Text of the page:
22    and then I take it, Mr. Tieger, that you'd call your next and your last

23    witness in this case, unless there would have been any agreement on

24    further oral argument on the matter of Witness Davidovic and then

25    especially the issue of professional privilege invoked in not following

Page 17018

 1    the invitation of the Chamber to -- the invitation to the Defence to

 2    provide further -- further information on which basis strong language was

 3    used against witness Davidovic.

 4             Yes, Mr. Tieger.

 5             MR. TIEGER:  Yes, Your Honour, I believe we are up to our last

 6    witness already, and we will call the witness after the break.

 7             JUDGE ORIE:  Yes.  And there's no -- at this moment -- because

 8    the parties were yesterday -- were yesterday invited to let us know

 9    whether there would be any further argument on the issue I just mentioned.

10    And since I see Mr. Hannis being present and he was involved in the

11    matter, I think it -- but if you say we leave it --

12             MR. TIEGER:  Oh, I'm sorry, Your Honour.  I -- Mr. Hannis has

13    been here for that purpose.  I think it would be useful for the parties to

14    discuss the matter during the break to see if any further discussion is

15    necessary.

16             JUDGE ORIE:  Yes, okay.  I understand.  So we'll use the break

17    for that.

18             MR. TIEGER:  And we also -- I think we also have to deal with the

19    admission of exhibits related to the most recent witness.

20             JUDGE ORIE:  Yes.  And your last witness is called for

21    cross-examination, because he has provided an expert report.

22             MR. TIEGER:  That's correct.

23             JUDGE ORIE:  So I take it, then, there -- that there are no

24    further questions for the witness, the Chamber having read the -- the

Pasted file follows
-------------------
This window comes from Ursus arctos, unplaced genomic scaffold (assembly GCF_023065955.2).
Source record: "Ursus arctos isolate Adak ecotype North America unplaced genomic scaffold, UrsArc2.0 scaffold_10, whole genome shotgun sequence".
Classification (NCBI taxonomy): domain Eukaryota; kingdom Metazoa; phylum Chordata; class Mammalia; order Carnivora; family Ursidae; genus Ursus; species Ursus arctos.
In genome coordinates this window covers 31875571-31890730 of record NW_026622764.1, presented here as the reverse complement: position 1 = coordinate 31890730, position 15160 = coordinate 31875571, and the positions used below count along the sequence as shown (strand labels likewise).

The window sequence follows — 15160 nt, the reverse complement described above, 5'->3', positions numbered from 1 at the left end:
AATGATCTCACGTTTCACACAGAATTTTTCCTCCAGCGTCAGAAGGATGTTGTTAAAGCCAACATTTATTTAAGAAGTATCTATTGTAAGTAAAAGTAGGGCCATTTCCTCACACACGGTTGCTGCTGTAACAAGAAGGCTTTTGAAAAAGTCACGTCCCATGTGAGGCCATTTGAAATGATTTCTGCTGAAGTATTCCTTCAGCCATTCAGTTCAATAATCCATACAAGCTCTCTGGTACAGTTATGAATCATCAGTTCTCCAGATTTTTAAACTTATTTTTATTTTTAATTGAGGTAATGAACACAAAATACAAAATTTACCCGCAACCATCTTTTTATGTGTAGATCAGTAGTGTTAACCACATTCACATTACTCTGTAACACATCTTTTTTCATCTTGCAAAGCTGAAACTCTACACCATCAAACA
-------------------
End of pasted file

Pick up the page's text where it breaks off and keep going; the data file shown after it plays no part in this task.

25    expert report.

Page 17019

 1             MR. TIEGER:  Correct, Your Honour.

 2             JUDGE ORIE:  Yes.

 3             MR. STEWART:  Your Honour, could I just mention.

 4             JUDGE ORIE:  Yes.

 5             MR. STEWART:  I know that -- I don't know exactly what it is,

 6    Your Honour.  I know that Ms. Loukas has various bits of paper that she is

 7    bringing into court immediately after the break.  I -- I don't believe

 8    that will take very long, but she does have one or two procedural loose

 9    ends, as far as just one or two rather short --

10             JUDGE ORIE:  Yes.

11             MR. STEWART: -- matters to deal with, Your Honour.

12             JUDGE ORIE:  Yes.  We'll hear from her immediately after the

13    break.

14             We adjourn until five minutes to 1.00.

15                            [The witness withdrew]

16                            --- Recess taken at 12.28 p.m.

17                            --- On resuming at 1.06 p.m.

18             JUDGE ORIE:  Mr. Tieger, are you ready to call your next witness,

19    Mr. Donia, but then mainly in order to hand him over to the Defence for

20    cross-examination?

21             MR. TIEGER:  That's precisely it, Your Honour.  I notice

22    Ms. Loukas is here.  I believe she has a 30-second matter --